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N98-magerun: Writing Tests

Test driven development is all the rage in certain PHP circles (while rage inducing code is all the rage in other PHP circles). Today we’re going to cover using the PHPUnit testing tools that ship with n98-magerun, as well as cover some programatic testing basics.

Creating a test in n98-magerun is simple. First, make sure you’ve installed the composer dev package.

$ composer.phar install --dev

The regular composer installation gives you all the tools you need to run a project. Installing the “dev” package will give you all the tools you need to work on a project. This includes a full phpunit package, which is the testing framework we’ll be using.

While test driven development can get pretty complicated and esoteric, the core idea of testing is super simple. You run a program. It performs a small task. Then it checks that the small task did what you thought it should. A test based workflow takes the mental model we already use to develop code, but creates an artifact about our assumptions that the computer will run later for us.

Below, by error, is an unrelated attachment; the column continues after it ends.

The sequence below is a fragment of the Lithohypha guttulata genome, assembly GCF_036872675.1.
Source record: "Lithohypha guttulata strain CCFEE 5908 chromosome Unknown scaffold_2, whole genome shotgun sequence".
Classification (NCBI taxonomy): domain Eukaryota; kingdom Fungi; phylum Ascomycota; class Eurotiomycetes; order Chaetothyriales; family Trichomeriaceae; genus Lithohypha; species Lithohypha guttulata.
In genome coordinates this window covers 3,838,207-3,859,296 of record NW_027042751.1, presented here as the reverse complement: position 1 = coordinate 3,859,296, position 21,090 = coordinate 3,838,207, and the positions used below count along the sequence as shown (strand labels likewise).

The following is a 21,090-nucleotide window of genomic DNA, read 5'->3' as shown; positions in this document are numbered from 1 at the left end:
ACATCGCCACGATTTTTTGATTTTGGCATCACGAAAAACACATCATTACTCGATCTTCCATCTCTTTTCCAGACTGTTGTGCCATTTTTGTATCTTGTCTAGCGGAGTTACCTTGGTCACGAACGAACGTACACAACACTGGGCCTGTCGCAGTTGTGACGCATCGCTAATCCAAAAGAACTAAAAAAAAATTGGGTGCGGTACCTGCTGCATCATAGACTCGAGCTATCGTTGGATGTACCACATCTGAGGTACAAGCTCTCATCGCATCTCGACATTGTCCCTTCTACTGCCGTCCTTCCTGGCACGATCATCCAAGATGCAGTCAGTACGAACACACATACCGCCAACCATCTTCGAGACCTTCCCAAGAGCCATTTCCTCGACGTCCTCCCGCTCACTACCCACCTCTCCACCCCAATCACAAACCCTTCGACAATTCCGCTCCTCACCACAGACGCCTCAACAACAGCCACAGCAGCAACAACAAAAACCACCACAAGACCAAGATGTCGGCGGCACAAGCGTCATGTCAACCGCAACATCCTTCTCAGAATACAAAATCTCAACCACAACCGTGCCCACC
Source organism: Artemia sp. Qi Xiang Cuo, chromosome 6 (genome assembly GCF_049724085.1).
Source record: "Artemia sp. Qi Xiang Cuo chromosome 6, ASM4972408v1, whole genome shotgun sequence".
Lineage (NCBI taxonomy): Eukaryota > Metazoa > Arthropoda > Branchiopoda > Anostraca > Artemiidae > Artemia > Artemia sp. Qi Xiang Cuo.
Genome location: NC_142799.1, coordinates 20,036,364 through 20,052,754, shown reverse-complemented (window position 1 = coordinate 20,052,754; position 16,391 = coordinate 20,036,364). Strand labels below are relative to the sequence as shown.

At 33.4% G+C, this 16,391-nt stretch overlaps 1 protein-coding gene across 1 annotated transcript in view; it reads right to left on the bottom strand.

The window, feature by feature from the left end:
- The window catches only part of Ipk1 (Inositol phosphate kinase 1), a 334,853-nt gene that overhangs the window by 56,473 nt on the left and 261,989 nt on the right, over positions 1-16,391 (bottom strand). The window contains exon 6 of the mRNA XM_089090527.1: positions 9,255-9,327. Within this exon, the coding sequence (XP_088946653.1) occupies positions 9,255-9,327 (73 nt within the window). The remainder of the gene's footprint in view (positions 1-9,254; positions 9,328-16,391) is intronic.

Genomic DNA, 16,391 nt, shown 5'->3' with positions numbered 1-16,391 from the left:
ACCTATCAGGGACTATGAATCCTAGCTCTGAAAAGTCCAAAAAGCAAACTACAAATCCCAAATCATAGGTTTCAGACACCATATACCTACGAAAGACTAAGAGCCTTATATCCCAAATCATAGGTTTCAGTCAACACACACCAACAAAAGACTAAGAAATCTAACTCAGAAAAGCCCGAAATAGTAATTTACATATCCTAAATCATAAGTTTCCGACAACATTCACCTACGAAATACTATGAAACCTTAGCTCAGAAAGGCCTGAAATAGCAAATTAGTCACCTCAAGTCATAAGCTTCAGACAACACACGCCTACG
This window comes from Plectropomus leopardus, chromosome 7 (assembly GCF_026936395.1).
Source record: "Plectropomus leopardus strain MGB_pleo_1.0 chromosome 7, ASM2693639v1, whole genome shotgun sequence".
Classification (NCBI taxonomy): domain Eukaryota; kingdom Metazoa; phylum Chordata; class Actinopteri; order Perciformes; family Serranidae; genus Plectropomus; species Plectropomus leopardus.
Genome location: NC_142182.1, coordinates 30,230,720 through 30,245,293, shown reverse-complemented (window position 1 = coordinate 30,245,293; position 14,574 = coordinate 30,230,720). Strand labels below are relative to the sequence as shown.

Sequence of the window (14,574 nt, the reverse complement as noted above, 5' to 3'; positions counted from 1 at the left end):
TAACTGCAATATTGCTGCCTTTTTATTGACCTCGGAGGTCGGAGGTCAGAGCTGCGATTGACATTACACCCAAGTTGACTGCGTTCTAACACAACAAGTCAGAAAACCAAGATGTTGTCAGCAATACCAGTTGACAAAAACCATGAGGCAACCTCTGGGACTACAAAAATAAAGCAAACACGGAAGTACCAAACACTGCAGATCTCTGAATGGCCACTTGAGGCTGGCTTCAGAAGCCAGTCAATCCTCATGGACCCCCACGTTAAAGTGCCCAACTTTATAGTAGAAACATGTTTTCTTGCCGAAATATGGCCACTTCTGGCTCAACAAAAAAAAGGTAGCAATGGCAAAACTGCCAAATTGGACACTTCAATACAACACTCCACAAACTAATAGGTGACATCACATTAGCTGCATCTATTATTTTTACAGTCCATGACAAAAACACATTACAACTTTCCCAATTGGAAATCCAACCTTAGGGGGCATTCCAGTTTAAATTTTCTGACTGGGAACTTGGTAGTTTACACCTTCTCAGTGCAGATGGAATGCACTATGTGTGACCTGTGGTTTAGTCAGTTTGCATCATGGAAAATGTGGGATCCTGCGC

Eek! Talk about esoteric: Let’s get into some concrete examples so you can see how simple it is. First, create the following file with the following contents

#File: tests/N98/Magento/Command/FirstTest.php 
<?php
namespace N98\Magento\Command;
use N98\Magento\Command\PHPUnit\TestCase;
class FirstTest extends TestCase
{
    public function testMaths()
    {    
        $result = 2+2;
        $this->assertEquals($result, 5);
    }
}